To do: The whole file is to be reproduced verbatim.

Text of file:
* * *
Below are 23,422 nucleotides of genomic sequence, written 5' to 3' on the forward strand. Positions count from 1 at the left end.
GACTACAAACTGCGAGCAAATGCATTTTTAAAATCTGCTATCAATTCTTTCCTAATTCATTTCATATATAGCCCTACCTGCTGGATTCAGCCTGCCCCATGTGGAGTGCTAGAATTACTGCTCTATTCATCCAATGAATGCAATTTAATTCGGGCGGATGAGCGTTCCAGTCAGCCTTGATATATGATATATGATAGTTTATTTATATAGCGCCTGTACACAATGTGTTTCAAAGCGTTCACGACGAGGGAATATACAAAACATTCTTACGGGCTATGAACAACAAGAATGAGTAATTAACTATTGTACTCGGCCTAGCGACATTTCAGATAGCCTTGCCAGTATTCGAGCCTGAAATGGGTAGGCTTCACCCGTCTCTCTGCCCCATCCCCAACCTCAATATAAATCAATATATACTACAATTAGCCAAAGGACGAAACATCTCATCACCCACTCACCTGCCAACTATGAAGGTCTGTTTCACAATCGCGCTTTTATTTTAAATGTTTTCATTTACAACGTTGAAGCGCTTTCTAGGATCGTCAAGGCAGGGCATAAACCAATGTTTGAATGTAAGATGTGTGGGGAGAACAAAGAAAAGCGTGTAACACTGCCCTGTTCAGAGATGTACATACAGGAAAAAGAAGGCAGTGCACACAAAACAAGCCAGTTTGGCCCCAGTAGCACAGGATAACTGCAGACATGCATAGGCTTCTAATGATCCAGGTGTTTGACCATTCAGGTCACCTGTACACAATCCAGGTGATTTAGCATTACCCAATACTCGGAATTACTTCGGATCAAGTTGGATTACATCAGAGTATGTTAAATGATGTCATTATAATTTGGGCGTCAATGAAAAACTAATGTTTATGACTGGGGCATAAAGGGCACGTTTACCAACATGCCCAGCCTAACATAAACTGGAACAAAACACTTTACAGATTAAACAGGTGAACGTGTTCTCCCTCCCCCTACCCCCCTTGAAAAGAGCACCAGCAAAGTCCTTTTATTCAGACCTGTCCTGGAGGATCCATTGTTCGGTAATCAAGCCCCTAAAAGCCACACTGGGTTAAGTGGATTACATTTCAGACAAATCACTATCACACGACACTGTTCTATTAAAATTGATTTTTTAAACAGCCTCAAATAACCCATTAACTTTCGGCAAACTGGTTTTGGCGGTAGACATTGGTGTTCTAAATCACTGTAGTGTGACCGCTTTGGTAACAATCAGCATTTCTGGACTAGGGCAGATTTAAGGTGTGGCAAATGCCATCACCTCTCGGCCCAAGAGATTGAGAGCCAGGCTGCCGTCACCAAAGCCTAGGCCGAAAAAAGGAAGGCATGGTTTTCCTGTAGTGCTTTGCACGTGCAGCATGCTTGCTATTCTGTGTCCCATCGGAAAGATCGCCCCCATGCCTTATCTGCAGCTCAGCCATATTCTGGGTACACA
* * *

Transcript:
Below are 23,422 nucleotides of genomic sequence, written 5' to 3' on the forward strand. Positions count from 1 at the left end.
GACTACAAACTGCGAGCAAATGCATTTTTAAAATCTGCTATCAATTCTTTCCTAATTCATTTCATATATAGCCCTACCTGCTGGATTCAGCCTGCCCCATGTGGAGTGCTAGAATTACTGCTCTATTCATCCAATGAATGCAATTTAATTCGGGCGGATGAGCGTTCCAGTCAGCCTTGATATATGATATATGATAGTTTATTTATATAGCGCCTGTACACAATGTGTTTCAAAGCGTTCACGACGAGGGAATATACAAAACATTCTTACGGGCTATGAACAACAAGAATGAGTAATTAACTATTGTACTCGGCCTAGCGACATTTCAGATAGCCTTGCCAGTATTCGAGCCTGAAATGGGTAGGCTTCACCCGTCTCTCTGCCCCATCCCCAACCTCAATATAAATCAATATATACTACAATTAGCCAAAGGACGAAACATCTCATCACCCACTCACCTGCCAACTATGAAGGTCTGTTTCACAATCGCGCTTTTATTTTAAATGTTTTCATTTACAACGTTGAAGCGCTTTCTAGGATCGTCAAGGCAGGGCATAAACCAATGTTTGAATGTAAGATGTGTGGGGAGAACAAAGAAAAGCGTGTAACACTGCCCTGTTCAGAGATGTACATACAGGAAAAAGAAGGCAGTGCACACAAAACAAGCCAGTTTGGCCCCAGTAGCACAGGATAACTGCAGACATGCATAGGCTTCTAATGATCCAGGTGTTTGACCATTCAGGTCACCTGTACACAATCCAGGTGATTTAGCATTACCCAATACTCGGAATTACTTCGGATCAAGTTGGATTACATCAGAGTATGTTAAATGATGTCATTATAATTTGGGCGTCAATGAAAAACTAATGTTTATGACTGGGGCATAAAGGGCACGTTTACCAACATGCCCAGCCTAACATAAACTGGAACAAAACACTTTACAGATTAAACAGGTGAACGTGTTCTCCCTCCCCCTACCCCCCTTGAAAAGAGCACCAGCAAAGTCCTTTTATTCAGACCTGTCCTGGAGGATCCATTGTTCGGTAATCAAGCCCCTAAAAGCCACACTGGGTTAAGTGGATTACATTTCAGACAAATCACTATCACACGACACTGTTCTATTAAAATTGATTTTTTAAACAGCCTCAAATAACCCATTAACTTTCGGCAAACTGGTTTTGGCGGTAGACATTGGTGTTCTAAATCACTGTAGTGTGACCGCTTTGGTAACAATCAGCATTTCTGGACTAGGGCAGATTTAAGGTGTGGCAAATGCCATCACCTCTCGGCCCAAGAGATTGAGAGCCAGGCTGCCGTCACCAAAGCCTAGGCCGAAAAAAGGAAGGCATGGTTTTCCTGTAGTGCTTTGCACGTGCAGCATGCTTGCTATTCTGTGTCCCATCGGAAAGATCGCCCCCATGCCTTATCTGCAGCTCAGCCATATTCTGGGTACACA